Bridgeport native thinks Meyer will succeed
An Ohio Valley native who works in Florida thinks Urban Meyer’s hiring at The Ohio State University is a perfect fit.
Bill Koss, a Bridgeport High School graduate who works as the University of Florida Gators men’s basketball analyst for Sun Sports and Fox Sports, knew the Buckeyes’ new gridiron guru when the two were in Gainesville.
“I think for him being from Ohio and to be named head football coach at Ohio State is a dream come true,” Koss said in a recent telephone interview from Orlando. “Being a former Buckeye, he’s been around the athletic programs from Fred Taylor (basketball) and Woody Hayes (football) to now.
Koss has no doubt that Meyer will bring the Buckeyes back to national prominence.
“The thing about Urban is that he is very attentive to details,” Koss said of the former two-time national champion while leading the Gators. “That guy really pays attention to all the little things, and that’s important. That is what separated him and his staff from everyone else when he was in Florida.
“He’ll get things going in the right direction. He put his heart and soul into the University of Florida, and being from Ohio, I can see him doing that in Columbus, as well,” Koss added.
AS mentioned above, my conversation with Koss took place while he was in the middle of the Sunshine State preparing for the Gators’ game with Stetson last Monday at the brand-new Amway Center, which is now home to the NBA’s Orlando Magic.
“This building is beautiful,” Koss said of the state-of-the-art arena, which has a basketball seating capacity of 20,000 and is used for various other events.
Florida won the game handily, thus presenting youthful head coach Billy Donovan his 400th career victory.
According to Koss, the win made Donovan the youngest active coach to reach that milestone.
Having ties in the Buckeye State and the Sunshine State, I asked Koss if he had the opportunity to broadcast the Florida at Ohio State men’s basketball game earlier this season, in which the Scarlet-and-Gray prevailed.
“No. It all depends upon ESPN and that game was on their major network,” he explained. “I’ve had the opportunity to do some other games for them, but not at that (high of a) level.”
While conversing with the UofF Athletic Hall of Famer, I brought up the name of former Florida hoops coach Lon Kruger, who is in his first season as head coach at the University of Oklahoma.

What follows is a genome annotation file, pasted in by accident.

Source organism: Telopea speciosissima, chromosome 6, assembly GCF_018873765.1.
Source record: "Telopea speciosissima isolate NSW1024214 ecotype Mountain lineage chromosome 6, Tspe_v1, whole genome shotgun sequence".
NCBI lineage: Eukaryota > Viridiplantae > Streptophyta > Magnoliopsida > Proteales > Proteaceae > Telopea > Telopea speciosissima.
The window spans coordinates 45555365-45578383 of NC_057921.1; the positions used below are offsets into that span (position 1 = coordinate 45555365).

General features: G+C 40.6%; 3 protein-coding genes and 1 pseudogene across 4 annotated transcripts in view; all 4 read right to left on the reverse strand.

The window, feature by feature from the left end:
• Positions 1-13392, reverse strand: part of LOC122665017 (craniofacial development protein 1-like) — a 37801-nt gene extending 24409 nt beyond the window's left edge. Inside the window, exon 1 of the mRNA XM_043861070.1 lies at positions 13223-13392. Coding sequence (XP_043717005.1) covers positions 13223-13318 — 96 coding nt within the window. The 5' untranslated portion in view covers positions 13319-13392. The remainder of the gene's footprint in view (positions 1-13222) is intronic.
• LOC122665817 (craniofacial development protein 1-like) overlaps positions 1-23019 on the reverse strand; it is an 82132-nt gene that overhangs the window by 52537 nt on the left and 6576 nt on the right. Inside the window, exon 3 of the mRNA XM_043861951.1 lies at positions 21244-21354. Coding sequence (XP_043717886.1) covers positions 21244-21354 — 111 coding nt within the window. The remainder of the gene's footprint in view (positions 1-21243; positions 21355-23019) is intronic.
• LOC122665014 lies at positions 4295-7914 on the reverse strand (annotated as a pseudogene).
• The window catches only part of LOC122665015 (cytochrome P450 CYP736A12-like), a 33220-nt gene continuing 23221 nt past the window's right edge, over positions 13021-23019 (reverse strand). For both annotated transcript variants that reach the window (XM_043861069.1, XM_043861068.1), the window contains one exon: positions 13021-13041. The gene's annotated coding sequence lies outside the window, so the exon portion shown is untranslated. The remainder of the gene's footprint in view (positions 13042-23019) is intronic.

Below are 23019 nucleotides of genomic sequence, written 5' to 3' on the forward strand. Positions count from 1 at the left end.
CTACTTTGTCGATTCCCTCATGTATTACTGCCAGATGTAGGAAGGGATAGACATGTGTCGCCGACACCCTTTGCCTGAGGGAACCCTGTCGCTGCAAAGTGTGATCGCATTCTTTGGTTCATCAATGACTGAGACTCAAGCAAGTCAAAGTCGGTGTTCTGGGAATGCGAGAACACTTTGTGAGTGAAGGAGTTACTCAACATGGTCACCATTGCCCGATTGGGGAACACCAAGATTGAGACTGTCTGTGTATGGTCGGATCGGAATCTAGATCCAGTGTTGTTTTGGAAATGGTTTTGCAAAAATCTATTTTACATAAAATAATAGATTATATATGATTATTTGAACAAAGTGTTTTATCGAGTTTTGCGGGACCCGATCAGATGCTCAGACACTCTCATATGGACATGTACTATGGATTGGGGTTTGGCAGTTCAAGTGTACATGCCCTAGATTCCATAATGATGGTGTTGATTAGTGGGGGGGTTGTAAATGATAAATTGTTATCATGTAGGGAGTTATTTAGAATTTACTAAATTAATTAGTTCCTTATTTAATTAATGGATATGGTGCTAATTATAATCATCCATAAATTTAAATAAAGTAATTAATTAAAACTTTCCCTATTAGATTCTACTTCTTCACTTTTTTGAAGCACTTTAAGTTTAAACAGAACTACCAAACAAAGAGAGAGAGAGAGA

Kruger, who was the focal point of a book written by Koss titled “Pond Birds” that provided a comprehensive look at the Gators’ program through the years.
Prior to coming to the Sooners, Kruger coach at UNLV during the 2010-11 season.
Late last Saturday night in the “City That Doesn’t Sleep,” the Runnin’ Rebels knocked off then-No. 1 North Carolina, 90-80, while most of us were sound asleep.
“The nine players that played in that game for UNLV were recruited by Lon,” Koss was quick to point out. “I’m sure he was proud of them. He didn’t leave the cupboard bare, that’s for sure.”
Buckeyes’ Blowout a Surprise?
Being a die-hard fan of both the Duke and Ohio State men’s basketball programs, I was torn between my beloved Blue Devils and Buckeyes Tuesday night as they waged battle in Columbus.
Yes, I was surprised that No. 2 Ohio State was able to dominate the game like they did from, virtually, the opening tip. People had said the Buckeyes hadn’t played anyone this season, which is true with the exception of Florida, so they were out to make a statement.
And what a better way to make a statement than whipping the the No.3/4 Blue Devils on a national stage (ESPN).
However, I wasn’t surprised for the fact that Duke was playing its first game on the mainland since capturing its fifth Maui Classic in Hawaii Islands.
There’s just something about going from the sand-filled beaches of Hawaii to a frosty Columbus.
If the basketball Gods have their way, these two could meet somewhere down the road during March Madness. Should that happen, then I’d catch myself rooting for the Blue Buckeyes or the Buck Devils.
North can be reached at firstname.lastname@example.org